B2 Interdependene

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  • Independence
    • Competition
      • Similar organisms living in the same habitat compete with each other for resources
        • If they are members of the same species they will also compete with each other for mates so they can breed
      • An ecological niche describes the habitat that an organism lives in and also its role in the habitat. For example, ladybirds live on trees and eat greenfly
      • Organisms that share similar niches are more likely to compete, as they require the same resources
      • Competition can be intraspecific or interspecific
        • Intersepcific is between organisms of different species
        • Intraspecific is between organisms of the same species and is likely to be more significant as the organisms share more similarities and so need the same resources
    • Predator-prey relationships
      • The predator peaks occur soon after the prey peaks. This is because it takes a little while for the increased supply of food to allow more predators to survive and reproduce
    • Parasitism and mutualism
      • As well as competing with each other or eating each other, organisms of different species can also be dependent on each other in other ways.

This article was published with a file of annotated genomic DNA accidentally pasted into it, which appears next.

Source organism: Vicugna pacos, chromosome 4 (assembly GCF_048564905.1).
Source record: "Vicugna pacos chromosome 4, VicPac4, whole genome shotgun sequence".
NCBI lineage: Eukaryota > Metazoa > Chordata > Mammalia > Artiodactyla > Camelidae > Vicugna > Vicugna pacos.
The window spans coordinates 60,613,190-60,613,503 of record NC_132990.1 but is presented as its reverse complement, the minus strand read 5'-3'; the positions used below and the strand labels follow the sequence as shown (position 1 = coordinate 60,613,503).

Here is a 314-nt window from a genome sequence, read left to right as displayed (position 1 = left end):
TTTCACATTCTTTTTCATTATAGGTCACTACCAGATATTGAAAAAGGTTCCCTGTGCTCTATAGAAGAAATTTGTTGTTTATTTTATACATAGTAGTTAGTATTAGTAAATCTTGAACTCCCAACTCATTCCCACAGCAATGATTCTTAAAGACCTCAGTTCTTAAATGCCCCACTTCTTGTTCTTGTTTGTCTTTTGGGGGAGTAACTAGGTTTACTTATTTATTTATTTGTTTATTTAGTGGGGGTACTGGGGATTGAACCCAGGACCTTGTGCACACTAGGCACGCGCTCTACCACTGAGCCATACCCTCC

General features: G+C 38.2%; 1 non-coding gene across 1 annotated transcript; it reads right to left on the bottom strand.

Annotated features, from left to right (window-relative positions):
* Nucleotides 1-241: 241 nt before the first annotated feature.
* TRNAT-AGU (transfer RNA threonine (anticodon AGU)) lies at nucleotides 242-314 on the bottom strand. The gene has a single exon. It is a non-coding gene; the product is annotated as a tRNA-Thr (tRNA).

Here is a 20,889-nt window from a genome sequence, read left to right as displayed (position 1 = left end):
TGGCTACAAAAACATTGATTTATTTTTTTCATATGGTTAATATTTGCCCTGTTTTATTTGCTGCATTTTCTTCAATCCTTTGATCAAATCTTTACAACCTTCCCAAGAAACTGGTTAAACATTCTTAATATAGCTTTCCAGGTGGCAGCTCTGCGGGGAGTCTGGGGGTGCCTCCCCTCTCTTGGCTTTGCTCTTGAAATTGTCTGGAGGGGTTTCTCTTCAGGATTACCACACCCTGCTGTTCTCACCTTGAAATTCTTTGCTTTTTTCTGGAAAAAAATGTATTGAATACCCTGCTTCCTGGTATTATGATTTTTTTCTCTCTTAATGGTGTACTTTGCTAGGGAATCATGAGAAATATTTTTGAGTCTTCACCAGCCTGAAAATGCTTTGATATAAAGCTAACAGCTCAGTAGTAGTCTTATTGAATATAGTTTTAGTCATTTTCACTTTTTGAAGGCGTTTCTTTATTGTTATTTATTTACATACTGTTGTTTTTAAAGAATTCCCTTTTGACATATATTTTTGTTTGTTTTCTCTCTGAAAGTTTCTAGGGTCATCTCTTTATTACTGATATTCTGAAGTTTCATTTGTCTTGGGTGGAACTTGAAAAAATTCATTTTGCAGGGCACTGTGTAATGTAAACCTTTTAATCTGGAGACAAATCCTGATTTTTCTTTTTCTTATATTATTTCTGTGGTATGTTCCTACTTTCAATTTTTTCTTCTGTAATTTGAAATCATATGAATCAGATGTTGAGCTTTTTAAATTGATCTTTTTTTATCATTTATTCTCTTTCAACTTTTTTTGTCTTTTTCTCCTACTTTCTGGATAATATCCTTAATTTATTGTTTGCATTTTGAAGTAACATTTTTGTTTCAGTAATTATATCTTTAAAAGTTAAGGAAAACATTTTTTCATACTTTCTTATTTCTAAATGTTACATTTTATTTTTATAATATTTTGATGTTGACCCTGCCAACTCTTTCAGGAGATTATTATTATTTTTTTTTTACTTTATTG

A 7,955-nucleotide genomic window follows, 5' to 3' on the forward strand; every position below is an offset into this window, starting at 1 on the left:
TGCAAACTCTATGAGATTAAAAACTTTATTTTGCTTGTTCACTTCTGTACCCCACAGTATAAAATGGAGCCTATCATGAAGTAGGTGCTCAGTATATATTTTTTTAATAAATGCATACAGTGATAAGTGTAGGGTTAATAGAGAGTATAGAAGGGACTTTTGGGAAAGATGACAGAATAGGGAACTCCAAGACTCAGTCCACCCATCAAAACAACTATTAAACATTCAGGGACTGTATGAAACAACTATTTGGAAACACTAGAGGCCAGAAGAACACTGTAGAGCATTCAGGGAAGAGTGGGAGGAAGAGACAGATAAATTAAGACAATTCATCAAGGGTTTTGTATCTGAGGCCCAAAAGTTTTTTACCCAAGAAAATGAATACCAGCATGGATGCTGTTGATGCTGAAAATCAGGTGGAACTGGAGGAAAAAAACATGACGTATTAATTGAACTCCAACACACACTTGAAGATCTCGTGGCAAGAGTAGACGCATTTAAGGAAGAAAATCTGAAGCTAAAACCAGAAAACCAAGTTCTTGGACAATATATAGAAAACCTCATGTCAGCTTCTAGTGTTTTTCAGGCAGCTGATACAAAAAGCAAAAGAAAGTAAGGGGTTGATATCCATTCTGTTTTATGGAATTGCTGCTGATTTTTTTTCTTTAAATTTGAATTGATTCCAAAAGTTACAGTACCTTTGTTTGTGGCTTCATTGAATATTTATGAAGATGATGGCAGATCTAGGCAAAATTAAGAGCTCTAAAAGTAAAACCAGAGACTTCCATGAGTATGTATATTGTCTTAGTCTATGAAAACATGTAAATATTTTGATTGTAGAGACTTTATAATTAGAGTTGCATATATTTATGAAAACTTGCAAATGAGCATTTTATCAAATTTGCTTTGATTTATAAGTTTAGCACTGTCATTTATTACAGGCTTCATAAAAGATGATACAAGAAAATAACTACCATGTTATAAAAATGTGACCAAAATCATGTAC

• Parasites feed on or in another living organism called the host
      • The host suffers as a result of the relationship
      • Sometimes both organisms benefit from their relationship, this is called mutualism
        • Pea plants and certain types of bacteria benefit from mutualism. Pea plants are legumes with structures on the roots called nodules. In these nodules live nitrogen-fixing bcteria
          • The bacteria turn nitrogen into nitrogen-containing chemicals and give some to the pea
          • The pea plant gives the bacteria some sugars that have been produced by photosynthesis
  • Both predator and prey show cyclical changes in their numbers, because:
    • When there are lots of prey, more predators survive and so their numbers increase
    • More predators starve and so their numbers drop
    • Predator-prey relationships
      • The predator peaks occur soon after the prey peaks. This is because it takes a little while for the increased supply of food to allow more predators to survive and reproduce

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